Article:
ADO.NET is a set of computer software components that programmers can use to access data and data services based on disconnected DataSets and XML. It is a part of the base class library that is included with the Microsoft .NET Framework. It is commonly used by programmers to access and modify data stored in relational database systems, though it can also access data in non-relational sources. ADO.NET is sometimes considered an evolution of ActiveX Data Objects (ADO) technology, but was changed so extensively that it can be considered an entirely new product.
ADO.NET is conceptually divided into consumers and data providers. The consumers are the applications that need access to the data, and the providers are the software components that implement the interface and thereby provide the data to the consumer.
Functionality exists in Visual Studio IDE to create specialized subclasses of the DataSet classes for a particular database schema, allowing convenient access to each field through strongly typed properties. This helps catch more programming errors at compile-time and enhances the IDE's Intellisense feature.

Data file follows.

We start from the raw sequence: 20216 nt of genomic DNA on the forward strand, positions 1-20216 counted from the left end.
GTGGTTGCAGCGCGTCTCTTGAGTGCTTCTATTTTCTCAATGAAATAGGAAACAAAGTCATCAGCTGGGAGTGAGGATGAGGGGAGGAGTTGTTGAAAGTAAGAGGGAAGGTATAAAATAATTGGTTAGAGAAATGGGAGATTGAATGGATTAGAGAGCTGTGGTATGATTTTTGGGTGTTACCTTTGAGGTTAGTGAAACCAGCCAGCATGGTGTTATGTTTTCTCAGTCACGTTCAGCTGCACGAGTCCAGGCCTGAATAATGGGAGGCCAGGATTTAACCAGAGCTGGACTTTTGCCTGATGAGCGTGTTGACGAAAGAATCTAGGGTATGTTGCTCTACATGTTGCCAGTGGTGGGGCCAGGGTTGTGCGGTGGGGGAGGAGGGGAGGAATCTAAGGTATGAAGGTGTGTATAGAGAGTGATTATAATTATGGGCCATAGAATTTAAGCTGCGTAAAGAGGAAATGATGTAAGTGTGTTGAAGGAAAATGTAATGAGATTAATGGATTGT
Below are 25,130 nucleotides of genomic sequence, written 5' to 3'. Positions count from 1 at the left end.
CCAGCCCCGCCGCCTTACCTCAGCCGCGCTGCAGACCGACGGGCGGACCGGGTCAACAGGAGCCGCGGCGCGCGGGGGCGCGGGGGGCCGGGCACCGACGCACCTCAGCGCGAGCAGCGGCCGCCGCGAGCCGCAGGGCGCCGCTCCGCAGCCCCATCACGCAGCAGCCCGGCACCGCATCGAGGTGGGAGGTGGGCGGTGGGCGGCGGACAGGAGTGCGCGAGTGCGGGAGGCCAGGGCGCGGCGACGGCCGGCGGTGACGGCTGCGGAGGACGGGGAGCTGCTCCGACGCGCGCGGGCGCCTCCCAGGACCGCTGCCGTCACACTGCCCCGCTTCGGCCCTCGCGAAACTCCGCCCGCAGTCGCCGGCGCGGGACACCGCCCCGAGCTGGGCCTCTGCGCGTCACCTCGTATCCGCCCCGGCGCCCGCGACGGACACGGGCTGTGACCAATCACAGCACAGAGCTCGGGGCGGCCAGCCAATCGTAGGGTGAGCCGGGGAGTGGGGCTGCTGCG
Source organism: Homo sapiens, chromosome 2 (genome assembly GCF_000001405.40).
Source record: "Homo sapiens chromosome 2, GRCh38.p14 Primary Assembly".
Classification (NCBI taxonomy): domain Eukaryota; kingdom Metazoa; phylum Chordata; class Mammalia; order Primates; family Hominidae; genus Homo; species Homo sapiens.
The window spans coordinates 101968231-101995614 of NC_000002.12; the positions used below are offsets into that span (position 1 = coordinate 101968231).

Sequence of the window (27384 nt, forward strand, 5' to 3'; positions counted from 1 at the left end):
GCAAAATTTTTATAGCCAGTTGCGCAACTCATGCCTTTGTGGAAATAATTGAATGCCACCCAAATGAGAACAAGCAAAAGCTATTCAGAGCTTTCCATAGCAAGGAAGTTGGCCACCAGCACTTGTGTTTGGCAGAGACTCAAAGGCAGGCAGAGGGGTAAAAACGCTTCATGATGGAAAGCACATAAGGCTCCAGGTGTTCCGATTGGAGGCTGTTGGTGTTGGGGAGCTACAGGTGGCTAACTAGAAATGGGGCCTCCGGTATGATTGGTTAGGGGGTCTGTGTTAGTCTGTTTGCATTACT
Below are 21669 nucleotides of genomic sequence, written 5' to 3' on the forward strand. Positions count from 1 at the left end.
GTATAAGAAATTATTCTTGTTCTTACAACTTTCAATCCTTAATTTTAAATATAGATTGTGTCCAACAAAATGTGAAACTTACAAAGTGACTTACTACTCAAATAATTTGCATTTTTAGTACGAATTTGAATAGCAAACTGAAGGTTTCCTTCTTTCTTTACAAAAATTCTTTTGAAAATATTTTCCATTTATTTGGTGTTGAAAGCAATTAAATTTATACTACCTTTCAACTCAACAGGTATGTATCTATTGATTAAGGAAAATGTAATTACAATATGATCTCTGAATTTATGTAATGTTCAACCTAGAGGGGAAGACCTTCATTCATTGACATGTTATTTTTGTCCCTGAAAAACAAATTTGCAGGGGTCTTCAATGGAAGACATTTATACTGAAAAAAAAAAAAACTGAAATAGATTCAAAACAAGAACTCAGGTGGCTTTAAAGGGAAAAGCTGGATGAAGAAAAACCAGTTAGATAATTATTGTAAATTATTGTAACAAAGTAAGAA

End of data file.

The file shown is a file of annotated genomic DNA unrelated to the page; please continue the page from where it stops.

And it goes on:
Entity Framework (EF) is an open source object-relational mapping (ORM) framework for ADO.NET, part of .NET Framework. Is a set of technologies in ADO.NET that support the development of data-oriented software applications. Architects and developers of data-oriented applications have typically struggled with the need to achieve two very different objectives. The Entity Framework enables developers to work with data in the form of domain-specific objects and properties, such as customers and customer addresses, without having to concern themselves with the underlying database tables and columns where this data is stored. With the Entity Framework, developers can work at a higher level of abstraction when they deal with data, and can create and maintain data-oriented applications with less code than in traditional applications.
LINQ to SQL (formerly called DLINQ) allows LINQ to be used to query Microsoft SQL Server databases, including SQL Server Compact databases. Since SQL Server data may reside on a remote server, and because SQL Server has its own query engine, does not use the query engine of LINQ. Instead, it converts a LINQ query to a SQL query that is then sent to SQL Server for processing. However, since SQL Server stores the data as relational data and LINQ works with data encapsulated in objects, the two representations must be mapped to one another. For this reason, LINQ to SQL also defines a mapping framework. The mapping is done by defining classes that correspond to the tables in the database, and containing all or a subset of the columns in the table as data members.